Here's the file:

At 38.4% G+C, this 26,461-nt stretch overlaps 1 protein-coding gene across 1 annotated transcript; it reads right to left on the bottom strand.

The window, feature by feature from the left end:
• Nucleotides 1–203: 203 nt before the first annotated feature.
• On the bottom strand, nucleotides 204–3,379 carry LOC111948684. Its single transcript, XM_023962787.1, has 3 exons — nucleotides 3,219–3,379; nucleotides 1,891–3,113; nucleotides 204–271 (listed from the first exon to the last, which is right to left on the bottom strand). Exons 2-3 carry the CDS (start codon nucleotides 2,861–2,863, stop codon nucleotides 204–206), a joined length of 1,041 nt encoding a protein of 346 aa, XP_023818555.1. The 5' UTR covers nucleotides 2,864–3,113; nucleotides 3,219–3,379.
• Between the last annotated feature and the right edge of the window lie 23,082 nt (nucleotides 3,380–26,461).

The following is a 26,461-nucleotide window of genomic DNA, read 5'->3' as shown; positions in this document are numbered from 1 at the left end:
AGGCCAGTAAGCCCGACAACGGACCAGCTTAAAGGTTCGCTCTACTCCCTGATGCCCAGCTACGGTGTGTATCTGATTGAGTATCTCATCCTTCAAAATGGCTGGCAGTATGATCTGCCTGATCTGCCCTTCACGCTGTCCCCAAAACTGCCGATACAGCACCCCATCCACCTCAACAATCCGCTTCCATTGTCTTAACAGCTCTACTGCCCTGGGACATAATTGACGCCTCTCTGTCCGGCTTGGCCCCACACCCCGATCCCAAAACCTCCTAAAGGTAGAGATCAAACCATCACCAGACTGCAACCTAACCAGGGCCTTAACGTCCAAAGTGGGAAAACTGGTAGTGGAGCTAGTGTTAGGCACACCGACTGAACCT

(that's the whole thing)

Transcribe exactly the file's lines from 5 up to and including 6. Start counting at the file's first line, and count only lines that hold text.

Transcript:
• Between the last annotated feature and the right edge of the window lie 23,082 nt (nucleotides 3,380–26,461).

The following is a 26,461-nucleotide window of genomic DNA, read 5'->3' as shown; positions in this document are numbered from 1 at the left end: